Banks could find themselves on the front lines if investors choose to challenge the Securities and Exchange Commission's adoption of simplified mutual fund prospectuses in the courts, according to a Bank Securities Association official.
"Bankers would be naive to think that-given the nature of their marketplace and the types of retail investors that they have - they will not be among the first testing grounds," said Robert M. Kurucza, general counsel for the association.
"The particular circumstances of banks offering these products will invite that," he added.
Mr. Kurucza made the remarks after a speech at the trade group's annual conference here this week.
He referred to the SEC's recent approval of changes in the presentation of mutual fund prospectuses.
The changes will mandate more simplified disclosure in mutual fund registration form N-1A, which is used to register a new fund.
The SEC also adopted a "plain English" rule, which will mandate that various sections of prospectuses, such as the cover page and risk factors, be written in understandable English.
Rules for registering new funds become effective this summer; institutions amending existing funds must comply by fall. All registrants must be in compliance by the end of next year.
In an interview after his talk, Mr. Kurucza said that the commission "is to be applauded" for trying to make disclosure documents more understandable. However, he warned that investors are likely to eventually test the new SEC rules in the courts, possibly when some market event rattles the mutual fund market .
"Litigation comes not because there is too much disclosure, but because there wasn't enough," he said in his presentation.
More banks than ever are involved in the securities industry and the sale of mutual funds, but often deal with somewhat less experienced investors, said Mr. Kurucza.
"I wouldn't say that (bank customers) are not sophisticated, but their depth of experience with investment products is perhaps not as well developed as other segments of the financial services industry," he said.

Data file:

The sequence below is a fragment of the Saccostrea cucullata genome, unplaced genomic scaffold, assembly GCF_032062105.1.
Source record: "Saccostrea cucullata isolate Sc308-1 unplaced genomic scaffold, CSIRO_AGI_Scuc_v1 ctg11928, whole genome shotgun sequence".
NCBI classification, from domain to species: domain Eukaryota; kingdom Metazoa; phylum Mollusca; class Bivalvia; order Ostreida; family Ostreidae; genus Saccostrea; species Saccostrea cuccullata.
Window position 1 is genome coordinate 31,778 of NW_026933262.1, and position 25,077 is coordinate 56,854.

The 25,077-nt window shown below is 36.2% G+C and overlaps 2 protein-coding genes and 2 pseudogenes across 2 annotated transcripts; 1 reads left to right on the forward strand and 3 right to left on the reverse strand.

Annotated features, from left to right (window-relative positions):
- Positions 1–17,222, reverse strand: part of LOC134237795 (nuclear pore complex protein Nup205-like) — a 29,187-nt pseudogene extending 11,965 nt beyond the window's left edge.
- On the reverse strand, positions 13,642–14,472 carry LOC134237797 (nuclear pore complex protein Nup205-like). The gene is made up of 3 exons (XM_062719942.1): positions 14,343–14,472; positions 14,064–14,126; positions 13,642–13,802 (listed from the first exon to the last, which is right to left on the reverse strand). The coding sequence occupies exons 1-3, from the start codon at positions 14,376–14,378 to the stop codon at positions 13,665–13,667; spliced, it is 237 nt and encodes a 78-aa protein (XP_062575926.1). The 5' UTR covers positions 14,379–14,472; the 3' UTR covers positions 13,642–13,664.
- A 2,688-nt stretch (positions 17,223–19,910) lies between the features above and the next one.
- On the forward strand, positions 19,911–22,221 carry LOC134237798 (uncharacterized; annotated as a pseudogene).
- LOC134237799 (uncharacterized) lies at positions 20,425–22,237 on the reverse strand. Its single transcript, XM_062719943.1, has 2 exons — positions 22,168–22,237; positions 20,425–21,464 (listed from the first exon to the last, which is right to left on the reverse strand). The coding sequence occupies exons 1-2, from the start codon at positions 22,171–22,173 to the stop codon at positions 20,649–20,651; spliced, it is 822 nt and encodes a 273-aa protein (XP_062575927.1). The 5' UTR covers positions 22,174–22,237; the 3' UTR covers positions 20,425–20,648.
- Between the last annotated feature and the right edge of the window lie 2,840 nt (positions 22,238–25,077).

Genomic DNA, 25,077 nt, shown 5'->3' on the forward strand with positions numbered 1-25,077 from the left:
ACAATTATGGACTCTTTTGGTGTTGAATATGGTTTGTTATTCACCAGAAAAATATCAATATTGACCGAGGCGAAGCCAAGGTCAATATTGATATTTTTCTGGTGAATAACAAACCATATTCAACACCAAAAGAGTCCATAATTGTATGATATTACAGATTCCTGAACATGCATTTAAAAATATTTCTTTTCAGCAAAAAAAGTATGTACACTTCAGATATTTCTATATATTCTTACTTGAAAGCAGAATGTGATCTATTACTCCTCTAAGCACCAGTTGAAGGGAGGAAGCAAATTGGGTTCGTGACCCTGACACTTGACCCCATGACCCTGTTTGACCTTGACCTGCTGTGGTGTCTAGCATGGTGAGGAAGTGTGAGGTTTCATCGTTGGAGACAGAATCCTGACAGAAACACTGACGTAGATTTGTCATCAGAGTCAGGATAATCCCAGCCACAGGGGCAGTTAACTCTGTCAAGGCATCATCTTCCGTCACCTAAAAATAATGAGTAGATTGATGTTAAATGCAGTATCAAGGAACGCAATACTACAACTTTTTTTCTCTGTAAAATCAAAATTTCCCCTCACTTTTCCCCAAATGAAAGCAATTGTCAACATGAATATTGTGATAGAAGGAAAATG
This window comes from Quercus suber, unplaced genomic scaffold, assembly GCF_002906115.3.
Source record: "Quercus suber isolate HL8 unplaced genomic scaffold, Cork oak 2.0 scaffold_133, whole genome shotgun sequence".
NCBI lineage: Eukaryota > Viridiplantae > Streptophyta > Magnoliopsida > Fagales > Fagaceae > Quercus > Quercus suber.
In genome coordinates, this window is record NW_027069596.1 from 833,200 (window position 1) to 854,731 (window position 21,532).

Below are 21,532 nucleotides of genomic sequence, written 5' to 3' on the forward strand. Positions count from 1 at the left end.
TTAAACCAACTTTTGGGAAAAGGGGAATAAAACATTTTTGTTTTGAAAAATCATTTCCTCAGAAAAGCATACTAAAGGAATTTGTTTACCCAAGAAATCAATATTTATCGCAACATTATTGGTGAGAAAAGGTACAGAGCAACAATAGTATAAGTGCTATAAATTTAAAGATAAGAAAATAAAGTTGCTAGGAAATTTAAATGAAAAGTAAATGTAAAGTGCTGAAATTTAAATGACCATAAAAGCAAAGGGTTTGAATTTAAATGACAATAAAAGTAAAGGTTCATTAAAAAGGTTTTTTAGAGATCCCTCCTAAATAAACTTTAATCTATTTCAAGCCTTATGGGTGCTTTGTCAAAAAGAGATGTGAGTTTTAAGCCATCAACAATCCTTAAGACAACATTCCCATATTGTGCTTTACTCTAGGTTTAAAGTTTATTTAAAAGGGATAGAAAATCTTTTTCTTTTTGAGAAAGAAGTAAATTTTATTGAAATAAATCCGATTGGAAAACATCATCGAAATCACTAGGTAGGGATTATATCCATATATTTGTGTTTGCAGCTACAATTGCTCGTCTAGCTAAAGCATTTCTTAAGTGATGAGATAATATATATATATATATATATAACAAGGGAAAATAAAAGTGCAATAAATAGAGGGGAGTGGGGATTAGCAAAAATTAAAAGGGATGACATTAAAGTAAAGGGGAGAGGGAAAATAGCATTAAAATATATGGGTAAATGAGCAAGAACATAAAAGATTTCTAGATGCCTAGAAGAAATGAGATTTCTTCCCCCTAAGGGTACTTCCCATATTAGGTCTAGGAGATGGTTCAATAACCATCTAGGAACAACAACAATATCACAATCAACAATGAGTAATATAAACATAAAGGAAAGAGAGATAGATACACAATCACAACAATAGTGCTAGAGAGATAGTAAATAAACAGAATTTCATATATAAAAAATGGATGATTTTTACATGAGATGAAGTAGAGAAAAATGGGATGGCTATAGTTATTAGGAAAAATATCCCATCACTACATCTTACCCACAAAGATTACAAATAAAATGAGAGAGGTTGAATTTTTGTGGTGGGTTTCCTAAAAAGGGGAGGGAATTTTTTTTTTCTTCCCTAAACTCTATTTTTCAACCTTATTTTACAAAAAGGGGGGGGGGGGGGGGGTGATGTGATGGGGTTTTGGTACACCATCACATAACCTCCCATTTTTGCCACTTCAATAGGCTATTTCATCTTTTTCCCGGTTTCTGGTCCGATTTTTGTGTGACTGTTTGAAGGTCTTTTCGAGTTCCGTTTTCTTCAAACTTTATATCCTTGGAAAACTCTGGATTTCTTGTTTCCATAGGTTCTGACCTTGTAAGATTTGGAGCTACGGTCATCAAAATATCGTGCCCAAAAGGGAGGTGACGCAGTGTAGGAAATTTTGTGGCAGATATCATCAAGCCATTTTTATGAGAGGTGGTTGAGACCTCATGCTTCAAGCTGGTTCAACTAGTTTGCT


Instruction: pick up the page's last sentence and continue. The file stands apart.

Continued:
The new rules will therefore put more onus on bank broker-dealers to provide additional hand-holding, said Mr. Kurucza. "The job and the burden of the broker is going to increase,"he said.
William A. Hawkins, the president of Griffin Financial Services in Irwindale, Calif., the brokerage unit of Home Savings of America, said he is not concerned about an additional burden on his brokers to elaborate on the slimmed-down prospectuses.
"Generally speaking, bank representatives spend more time with customers anyway," said Mr. Hawkins, who added that he welcomes the new format.
"To go from 50 pages of legalese to 20 pages of plain-talk copy that the consumer can understand makes all the sense in the world," he said.
Banks and other distribution agents cannot hide behind mutual funds prospectuses, said Richard A. Davies, a managing director with Alliance Capital and a former banker. They have to assess the customer's suitability, whether or not a fund prospectus is simplified,k he said.
Mr. Davies noted, however, that investors really don't bother to read prospectuses. "The reality is that most funds are being sold off the Morningstar one-page sheets," he said. Therefore, an SEC mandate for more simplicity will be positive, Mr. Davies said.